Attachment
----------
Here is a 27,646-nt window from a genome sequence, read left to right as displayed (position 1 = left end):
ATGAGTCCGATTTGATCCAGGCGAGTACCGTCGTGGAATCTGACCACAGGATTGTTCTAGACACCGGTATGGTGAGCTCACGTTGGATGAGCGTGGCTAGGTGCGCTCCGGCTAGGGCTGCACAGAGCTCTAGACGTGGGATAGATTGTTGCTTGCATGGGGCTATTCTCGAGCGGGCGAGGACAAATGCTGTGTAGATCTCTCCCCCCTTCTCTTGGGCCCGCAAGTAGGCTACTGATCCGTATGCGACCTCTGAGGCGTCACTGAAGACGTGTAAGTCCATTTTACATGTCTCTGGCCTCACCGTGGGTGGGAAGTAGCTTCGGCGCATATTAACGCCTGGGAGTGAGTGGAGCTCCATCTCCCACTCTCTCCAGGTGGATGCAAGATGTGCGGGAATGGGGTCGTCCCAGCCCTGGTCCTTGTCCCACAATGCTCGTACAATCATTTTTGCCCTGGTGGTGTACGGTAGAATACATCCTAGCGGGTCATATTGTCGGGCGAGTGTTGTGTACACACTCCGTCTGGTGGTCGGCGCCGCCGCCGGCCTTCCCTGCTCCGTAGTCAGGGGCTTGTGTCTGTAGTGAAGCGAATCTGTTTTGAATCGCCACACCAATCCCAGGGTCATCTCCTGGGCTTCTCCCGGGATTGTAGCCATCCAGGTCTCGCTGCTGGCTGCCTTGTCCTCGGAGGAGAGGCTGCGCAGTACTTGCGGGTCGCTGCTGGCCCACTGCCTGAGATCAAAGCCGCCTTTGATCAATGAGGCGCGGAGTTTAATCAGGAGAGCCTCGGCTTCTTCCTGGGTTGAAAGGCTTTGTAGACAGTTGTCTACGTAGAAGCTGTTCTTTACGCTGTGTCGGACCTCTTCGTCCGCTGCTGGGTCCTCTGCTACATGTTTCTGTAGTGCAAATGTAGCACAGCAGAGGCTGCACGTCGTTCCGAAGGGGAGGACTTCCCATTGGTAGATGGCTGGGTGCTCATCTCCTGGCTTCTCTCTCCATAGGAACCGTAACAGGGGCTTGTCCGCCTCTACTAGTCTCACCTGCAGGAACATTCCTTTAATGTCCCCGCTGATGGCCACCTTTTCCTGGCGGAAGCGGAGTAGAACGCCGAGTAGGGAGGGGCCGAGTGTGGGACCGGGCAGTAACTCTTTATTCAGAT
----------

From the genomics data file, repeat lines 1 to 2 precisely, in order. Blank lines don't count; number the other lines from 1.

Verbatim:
Here is a 27,646-nt window from a genome sequence, read left to right as displayed (position 1 = left end):
ATGAGTCCGATTTGATCCAGGCGAGTACCGTCGTGGAATCTGACCACAGGATTGTTCTAGACACCGGTATGGTGAGCTCACGTTGGATGAGCGTGGCTAGGTGCGCTCCGGCTAGGGCTGCACAGAGCTCTAGACGTGGGATAGATTGTTGCTTGCATGGGGCTATTCTCGAGCGGGCGAGGACAAATGCTGTGTAGATCTCTCCCCCCTTCTCTTGGGCCCGCAAGTAGGCTACTGATCCGTATGCGACCTCTGAGGCGTCACTGAAGACGTGTAAGTCCATTTTACATGTCTCTGGCCTCACCGTGGGTGGGAAGTAGCTTCGGCGCATATTAACGCCTGGGAGTGAGTGGAGCTCCATCTCCCACTCTCTCCAGGTGGATGCAAGATGTGCGGGAATGGGGTCGTCCCAGCCCTGGTCCTTGTCCCACAATGCTCGTACAATCATTTTTGCCCTGGTGGTGTACGGTAGAATACATCCTAGCGGGTCATATTGTCGGGCGAGTGTTGTGTACACACTCCGTCTGGTGGTCGGCGCCGCCGCCGGCCTTCCCTGCTCCGTAGTCAGGGGCTTGTGTCTGTAGTGAAGCGAATCTGTTTTGAATCGCCACACCAATCCCAGGGTCATCTCCTGGGCTTCTCCCGGGATTGTAGCCATCCAGGTCTCGCTGCTGGCTGCCTTGTCCTCGGAGGAGAGGCTGCGCAGTACTTGCGGGTCGCTGCTGGCCCACTGCCTGAGATCAAAGCCGCCTTTGATCAATGAGGCGCGGAGTTTAATCAGGAGAGCCTCGGCTTCTTCCTGGGTTGAAAGGCTTTGTAGACAGTTGTCTACGTAGAAGCTGTTCTTTACGCTGTGTCGGACCTCTTCGTCCGCTGCTGGGTCCTCTGCTACATGTTTCTGTAGTGCAAATGTAGCACAGCAGAGGCTGCACGTCGTTCCGAAGGGGAGGACTTCCCATTGGTAGATGGCTGGGTGCTCATCTCCTGGCTTCTCTCTCCATAGGAACCGTAACAGGGGCTTGTCCGCCTCTACTAGTCTCACCTGCAGGAACATTCCTTTAATGTCCCCGCTGATGGCCACCTTTTCCTGGCGGAAGCGGAGTAGAACGCCGAGTAGGGAGGGGCCGAGTGTGGGACCGGGCAGTAACTCTTTATTCAGAT